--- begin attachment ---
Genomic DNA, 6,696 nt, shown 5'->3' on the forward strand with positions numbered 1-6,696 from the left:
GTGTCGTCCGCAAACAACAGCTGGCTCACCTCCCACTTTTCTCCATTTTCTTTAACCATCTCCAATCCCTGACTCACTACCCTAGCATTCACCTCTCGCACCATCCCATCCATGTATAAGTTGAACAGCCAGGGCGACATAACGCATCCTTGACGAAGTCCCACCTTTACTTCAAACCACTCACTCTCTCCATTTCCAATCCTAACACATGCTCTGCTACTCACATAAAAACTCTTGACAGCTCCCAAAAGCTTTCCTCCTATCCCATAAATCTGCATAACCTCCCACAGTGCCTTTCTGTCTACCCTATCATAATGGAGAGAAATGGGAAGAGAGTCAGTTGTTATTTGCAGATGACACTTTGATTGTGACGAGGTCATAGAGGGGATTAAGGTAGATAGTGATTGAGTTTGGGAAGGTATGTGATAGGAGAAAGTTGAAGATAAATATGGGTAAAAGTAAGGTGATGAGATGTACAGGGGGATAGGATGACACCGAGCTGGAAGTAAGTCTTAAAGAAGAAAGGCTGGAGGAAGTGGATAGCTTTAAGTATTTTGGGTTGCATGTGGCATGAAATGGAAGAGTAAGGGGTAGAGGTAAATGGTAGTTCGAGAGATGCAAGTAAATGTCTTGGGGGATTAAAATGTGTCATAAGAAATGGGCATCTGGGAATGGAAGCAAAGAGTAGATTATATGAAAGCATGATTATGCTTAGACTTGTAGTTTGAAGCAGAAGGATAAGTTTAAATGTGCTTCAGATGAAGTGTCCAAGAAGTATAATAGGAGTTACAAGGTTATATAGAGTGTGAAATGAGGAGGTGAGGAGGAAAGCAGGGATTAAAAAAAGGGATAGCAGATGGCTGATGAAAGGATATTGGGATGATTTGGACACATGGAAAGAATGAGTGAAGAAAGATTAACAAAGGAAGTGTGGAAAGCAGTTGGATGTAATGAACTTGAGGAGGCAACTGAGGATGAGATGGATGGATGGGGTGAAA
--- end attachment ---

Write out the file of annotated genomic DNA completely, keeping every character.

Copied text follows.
Genomic DNA, 6,696 nt, shown 5'->3' on the forward strand with positions numbered 1-6,696 from the left:
GTGTCGTCCGCAAACAACAGCTGGCTCACCTCCCACTTTTCTCCATTTTCTTTAACCATCTCCAATCCCTGACTCACTACCCTAGCATTCACCTCTCGCACCATCCCATCCATGTATAAGTTGAACAGCCAGGGCGACATAACGCATCCTTGACGAAGTCCCACCTTTACTTCAAACCACTCACTCTCTCCATTTCCAATCCTAACACATGCTCTGCTACTCACATAAAAACTCTTGACAGCTCCCAAAAGCTTTCCTCCTATCCCATAAATCTGCATAACCTCCCACAGTGCCTTTCTGTCTACCCTATCATAATGGAGAGAAATGGGAAGAGAGTCAGTTGTTATTTGCAGATGACACTTTGATTGTGACGAGGTCATAGAGGGGATTAAGGTAGATAGTGATTGAGTTTGGGAAGGTATGTGATAGGAGAAAGTTGAAGATAAATATGGGTAAAAGTAAGGTGATGAGATGTACAGGGGGATAGGATGACACCGAGCTGGAAGTAAGTCTTAAAGAAGAAAGGCTGGAGGAAGTGGATAGCTTTAAGTATTTTGGGTTGCATGTGGCATGAAATGGAAGAGTAAGGGGTAGAGGTAAATGGTAGTTCGAGAGATGCAAGTAAATGTCTTGGGGGATTAAAATGTGTCATAAGAAATGGGCATCTGGGAATGGAAGCAAAGAGTAGATTATATGAAAGCATGATTATGCTTAGACTTGTAGTTTGAAGCAGAAGGATAAGTTTAAATGTGCTTCAGATGAAGTGTCCAAGAAGTATAATAGGAGTTACAAGGTTATATAGAGTGTGAAATGAGGAGGTGAGGAGGAAAGCAGGGATTAAAAAAAGGGATAGCAGATGGCTGATGAAAGGATATTGGGATGATTTGGACACATGGAAAGAATGAGTGAAGAAAGATTAACAAAGGAAGTGTGGAAAGCAGTTGGATGTAATGAACTTGAGGAGGCAACTGAGGATGAGATGGATGGATGGGGTGAAA